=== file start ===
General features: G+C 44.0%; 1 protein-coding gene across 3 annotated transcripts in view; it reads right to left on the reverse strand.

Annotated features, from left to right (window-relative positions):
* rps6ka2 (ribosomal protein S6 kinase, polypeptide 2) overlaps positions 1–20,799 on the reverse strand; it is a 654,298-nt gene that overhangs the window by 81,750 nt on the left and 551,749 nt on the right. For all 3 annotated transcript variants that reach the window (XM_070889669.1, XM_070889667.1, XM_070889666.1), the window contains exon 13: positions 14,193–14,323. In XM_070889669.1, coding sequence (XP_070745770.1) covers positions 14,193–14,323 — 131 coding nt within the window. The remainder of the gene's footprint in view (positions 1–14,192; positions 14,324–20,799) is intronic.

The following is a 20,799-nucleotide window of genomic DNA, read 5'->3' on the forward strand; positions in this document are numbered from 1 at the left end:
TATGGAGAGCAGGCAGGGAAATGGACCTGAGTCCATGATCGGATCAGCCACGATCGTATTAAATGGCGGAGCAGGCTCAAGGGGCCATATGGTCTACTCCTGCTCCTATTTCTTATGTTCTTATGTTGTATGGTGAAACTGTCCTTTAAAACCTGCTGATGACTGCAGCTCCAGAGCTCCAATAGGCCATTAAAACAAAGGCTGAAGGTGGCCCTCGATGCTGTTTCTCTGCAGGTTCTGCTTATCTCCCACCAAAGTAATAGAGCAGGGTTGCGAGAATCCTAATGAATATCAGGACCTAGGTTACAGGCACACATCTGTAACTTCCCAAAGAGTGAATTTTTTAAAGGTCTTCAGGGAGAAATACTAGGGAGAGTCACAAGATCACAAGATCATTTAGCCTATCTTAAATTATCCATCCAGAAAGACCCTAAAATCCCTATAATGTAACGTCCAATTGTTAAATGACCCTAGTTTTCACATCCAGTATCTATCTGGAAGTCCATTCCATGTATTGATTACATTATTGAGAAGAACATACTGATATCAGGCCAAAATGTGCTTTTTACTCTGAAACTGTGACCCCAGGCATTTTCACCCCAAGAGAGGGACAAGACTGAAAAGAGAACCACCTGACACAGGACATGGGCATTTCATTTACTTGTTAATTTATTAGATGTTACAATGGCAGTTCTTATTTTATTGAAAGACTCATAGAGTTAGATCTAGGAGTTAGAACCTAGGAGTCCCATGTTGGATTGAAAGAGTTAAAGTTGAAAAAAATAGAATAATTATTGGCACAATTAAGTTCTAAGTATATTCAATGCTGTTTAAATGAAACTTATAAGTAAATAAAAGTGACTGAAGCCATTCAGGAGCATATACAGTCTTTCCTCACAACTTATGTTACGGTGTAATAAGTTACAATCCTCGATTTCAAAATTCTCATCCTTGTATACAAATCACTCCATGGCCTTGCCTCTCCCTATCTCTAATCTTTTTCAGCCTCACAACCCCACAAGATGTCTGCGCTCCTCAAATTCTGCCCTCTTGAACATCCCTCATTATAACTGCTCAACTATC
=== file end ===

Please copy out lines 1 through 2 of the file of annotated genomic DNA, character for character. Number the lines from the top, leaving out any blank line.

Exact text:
General features: G+C 44.0%; 1 protein-coding gene across 3 annotated transcripts in view; it reads right to left on the reverse strand.

Annotated features, from left to right (window-relative positions):